The parents on this team were fun to be around when baseball was not the topic. I will actually miss hanging out with them. I have learned that many parents make a lot of emotionally based mistakes with their first young athletes. I was one of these complaining parents with my first kid and a little with my second kid earlier in his career. Overtime, I figured out that complaining was counter-productive and stressful. The parents from this baseball team will figure it out too. I wish them and their kids well.


  1. Sad. Parents do know how to ruin a good thing. I strongly encourage anyone with the $ to find a team that has professional coaches with no kid on the team.

  2. Parents as coaches for higher level teams is trouble. Case in point, at one soccer game today a parent coach ended up screaming at our group of parents and ultimately got a yellow card. Not only did she make an a-- out of herself but she embarassed her daughter and her club.

    1. Unfortunately, I have seen paid coaches to that too. THanks for adding to the conversation.

  3. I have a daughter that a long time ago decided to swim for a sport. Sure she tried some other things early on, but swim was for her. It sucked for me as I only knew games with balls growing up. But it is a wonderful sport in that the team aspect is not very big. You don't really have to worry about playing time or who bats where in the lineup. Really at the end of the day the only decision that really matters is who swims on the 'A' relay at the state meet. And my daughter is not in that running.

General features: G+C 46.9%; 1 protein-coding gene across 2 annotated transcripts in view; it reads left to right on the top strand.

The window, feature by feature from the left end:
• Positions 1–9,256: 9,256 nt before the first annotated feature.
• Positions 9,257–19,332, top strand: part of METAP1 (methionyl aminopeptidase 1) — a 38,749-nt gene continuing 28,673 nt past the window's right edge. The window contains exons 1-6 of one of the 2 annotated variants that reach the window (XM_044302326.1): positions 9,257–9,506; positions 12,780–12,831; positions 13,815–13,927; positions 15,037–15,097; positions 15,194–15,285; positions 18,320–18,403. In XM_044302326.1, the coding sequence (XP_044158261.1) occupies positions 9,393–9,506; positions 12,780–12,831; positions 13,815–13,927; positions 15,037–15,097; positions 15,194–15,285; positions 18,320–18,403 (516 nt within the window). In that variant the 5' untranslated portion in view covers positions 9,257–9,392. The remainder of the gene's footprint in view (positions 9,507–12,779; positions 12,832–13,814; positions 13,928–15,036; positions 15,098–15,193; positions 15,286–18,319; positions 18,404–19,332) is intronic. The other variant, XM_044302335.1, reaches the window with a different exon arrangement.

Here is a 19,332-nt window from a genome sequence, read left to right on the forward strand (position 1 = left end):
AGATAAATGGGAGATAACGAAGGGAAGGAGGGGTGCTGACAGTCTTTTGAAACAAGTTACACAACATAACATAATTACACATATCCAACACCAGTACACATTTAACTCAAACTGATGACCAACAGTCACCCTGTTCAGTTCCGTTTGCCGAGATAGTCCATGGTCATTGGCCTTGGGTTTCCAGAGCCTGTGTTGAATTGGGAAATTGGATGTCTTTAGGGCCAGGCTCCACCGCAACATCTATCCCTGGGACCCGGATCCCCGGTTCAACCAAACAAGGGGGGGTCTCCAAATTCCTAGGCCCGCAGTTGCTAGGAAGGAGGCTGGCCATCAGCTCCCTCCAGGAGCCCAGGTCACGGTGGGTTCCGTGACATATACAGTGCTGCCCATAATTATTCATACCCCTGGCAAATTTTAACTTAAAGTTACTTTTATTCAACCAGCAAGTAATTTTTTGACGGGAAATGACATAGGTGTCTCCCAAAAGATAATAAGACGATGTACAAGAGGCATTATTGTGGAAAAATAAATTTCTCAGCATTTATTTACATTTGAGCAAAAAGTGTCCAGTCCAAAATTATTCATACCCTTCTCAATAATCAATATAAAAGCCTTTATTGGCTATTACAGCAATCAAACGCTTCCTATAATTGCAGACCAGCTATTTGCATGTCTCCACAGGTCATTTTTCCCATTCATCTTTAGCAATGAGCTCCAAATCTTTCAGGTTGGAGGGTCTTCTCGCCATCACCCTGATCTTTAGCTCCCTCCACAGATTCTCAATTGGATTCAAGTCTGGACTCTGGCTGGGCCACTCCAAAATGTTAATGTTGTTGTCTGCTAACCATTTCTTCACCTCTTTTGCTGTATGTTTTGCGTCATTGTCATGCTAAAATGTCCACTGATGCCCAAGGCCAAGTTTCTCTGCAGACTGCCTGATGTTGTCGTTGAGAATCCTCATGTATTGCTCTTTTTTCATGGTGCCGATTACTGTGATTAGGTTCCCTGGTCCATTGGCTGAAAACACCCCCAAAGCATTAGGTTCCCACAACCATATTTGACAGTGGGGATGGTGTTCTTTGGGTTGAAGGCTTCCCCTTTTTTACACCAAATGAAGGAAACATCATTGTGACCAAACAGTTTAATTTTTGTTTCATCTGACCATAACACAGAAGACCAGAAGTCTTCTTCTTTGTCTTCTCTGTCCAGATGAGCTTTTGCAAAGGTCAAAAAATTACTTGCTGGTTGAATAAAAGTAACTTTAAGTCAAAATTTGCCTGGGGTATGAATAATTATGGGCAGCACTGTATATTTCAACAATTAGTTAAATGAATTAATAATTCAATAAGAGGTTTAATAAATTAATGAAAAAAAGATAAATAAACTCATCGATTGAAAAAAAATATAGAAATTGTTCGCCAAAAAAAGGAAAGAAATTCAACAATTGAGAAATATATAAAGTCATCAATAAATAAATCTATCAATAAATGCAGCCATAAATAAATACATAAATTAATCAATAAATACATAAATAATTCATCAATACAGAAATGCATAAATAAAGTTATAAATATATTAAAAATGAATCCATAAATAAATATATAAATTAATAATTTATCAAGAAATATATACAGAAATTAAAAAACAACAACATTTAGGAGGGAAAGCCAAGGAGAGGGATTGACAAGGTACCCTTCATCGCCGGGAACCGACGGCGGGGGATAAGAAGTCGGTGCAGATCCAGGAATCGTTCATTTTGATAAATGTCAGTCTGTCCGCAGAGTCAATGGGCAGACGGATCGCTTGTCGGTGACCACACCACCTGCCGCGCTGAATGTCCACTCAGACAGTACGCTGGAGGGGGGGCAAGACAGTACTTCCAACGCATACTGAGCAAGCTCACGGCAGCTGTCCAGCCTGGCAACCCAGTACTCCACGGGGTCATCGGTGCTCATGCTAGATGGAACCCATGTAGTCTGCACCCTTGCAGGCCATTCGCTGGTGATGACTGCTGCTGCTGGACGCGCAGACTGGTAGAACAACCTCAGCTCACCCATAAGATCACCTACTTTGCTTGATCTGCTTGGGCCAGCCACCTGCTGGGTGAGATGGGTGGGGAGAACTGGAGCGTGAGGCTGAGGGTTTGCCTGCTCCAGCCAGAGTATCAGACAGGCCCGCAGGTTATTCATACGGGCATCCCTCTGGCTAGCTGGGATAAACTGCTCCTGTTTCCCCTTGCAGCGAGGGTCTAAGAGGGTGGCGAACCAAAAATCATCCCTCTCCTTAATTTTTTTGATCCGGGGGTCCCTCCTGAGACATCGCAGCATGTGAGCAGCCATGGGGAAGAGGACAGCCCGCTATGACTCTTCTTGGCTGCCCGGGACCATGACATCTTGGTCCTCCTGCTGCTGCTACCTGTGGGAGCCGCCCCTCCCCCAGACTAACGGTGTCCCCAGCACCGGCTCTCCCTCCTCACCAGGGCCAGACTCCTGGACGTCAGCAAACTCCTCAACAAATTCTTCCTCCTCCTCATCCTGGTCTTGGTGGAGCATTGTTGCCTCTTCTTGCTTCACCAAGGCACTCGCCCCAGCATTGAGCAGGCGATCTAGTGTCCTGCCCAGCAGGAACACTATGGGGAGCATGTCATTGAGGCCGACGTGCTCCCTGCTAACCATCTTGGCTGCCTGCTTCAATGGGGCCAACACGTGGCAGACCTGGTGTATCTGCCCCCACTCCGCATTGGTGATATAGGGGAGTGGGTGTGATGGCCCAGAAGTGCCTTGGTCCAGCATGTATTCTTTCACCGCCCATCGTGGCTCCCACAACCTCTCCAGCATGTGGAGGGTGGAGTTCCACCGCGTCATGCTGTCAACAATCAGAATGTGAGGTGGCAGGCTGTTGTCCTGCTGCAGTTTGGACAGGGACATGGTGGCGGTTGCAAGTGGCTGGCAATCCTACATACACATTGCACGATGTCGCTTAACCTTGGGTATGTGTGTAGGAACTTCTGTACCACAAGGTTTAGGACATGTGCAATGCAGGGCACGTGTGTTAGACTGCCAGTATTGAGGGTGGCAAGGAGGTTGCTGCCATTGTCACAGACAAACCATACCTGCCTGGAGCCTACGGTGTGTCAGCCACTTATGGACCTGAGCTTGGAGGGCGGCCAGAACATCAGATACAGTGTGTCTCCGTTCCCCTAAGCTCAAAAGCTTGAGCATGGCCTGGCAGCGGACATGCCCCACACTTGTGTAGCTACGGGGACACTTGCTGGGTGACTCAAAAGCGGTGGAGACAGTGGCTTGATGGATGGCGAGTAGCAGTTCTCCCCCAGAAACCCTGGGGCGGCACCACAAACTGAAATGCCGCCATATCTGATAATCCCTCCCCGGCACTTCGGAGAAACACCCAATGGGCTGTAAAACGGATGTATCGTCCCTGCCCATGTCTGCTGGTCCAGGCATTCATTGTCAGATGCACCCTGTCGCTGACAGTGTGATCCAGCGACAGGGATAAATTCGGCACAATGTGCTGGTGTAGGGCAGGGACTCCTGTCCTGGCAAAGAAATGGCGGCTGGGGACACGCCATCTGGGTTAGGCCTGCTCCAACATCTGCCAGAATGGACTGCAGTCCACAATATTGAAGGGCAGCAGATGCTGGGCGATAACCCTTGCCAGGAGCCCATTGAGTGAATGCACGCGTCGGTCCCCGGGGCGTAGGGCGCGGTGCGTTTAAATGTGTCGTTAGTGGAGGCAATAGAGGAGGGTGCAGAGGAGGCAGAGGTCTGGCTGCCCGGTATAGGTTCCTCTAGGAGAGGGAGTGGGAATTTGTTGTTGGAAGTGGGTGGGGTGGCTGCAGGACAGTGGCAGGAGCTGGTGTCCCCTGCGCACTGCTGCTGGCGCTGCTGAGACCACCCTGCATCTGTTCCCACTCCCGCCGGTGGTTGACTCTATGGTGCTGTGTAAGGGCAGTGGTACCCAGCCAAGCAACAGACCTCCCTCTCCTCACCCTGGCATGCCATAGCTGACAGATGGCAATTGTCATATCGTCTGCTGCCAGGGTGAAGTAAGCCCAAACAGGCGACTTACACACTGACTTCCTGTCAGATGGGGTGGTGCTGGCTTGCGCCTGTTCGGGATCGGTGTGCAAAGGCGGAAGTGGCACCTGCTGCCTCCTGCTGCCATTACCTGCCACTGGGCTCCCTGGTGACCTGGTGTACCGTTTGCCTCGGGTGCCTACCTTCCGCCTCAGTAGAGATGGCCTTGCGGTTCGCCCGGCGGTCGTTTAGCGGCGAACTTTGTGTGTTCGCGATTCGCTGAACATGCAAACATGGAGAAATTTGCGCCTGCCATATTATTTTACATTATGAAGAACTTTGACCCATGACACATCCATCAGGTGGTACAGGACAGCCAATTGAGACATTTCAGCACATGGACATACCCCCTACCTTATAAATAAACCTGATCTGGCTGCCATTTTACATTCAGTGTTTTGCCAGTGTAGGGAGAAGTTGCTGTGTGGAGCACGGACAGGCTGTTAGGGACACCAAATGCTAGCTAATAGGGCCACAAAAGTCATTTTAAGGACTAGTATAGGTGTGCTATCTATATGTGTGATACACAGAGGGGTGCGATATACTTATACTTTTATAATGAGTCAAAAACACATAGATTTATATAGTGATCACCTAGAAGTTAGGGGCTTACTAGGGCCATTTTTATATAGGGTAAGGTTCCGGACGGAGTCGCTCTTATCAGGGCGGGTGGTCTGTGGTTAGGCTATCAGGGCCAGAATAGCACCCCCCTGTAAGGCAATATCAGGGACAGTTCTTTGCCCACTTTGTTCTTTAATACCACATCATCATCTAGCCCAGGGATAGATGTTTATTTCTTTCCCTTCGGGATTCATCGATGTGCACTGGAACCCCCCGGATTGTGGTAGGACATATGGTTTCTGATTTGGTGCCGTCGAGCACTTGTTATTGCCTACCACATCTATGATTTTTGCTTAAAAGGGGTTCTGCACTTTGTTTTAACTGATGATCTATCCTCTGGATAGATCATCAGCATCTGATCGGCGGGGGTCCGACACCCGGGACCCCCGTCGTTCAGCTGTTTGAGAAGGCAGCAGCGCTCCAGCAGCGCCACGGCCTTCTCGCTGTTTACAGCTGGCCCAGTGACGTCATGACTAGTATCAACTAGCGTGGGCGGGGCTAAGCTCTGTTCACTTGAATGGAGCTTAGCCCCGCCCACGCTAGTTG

Some parents still find things to complain about. I have realized over time the team is run a certain way and the owner isn't going to change so complaining does no good. If something bothers me enough I will leave. It is nice though to only worry about what my daughter does although some parents still do the comparisons.

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  5. It is disheartening to see parents who lose sight of the true purpose of youth sports, which is to promote physical activity, teamwork, and personal development. Instead, some parents become overly competitive, putting excessive pressure on their children to perform at all costs.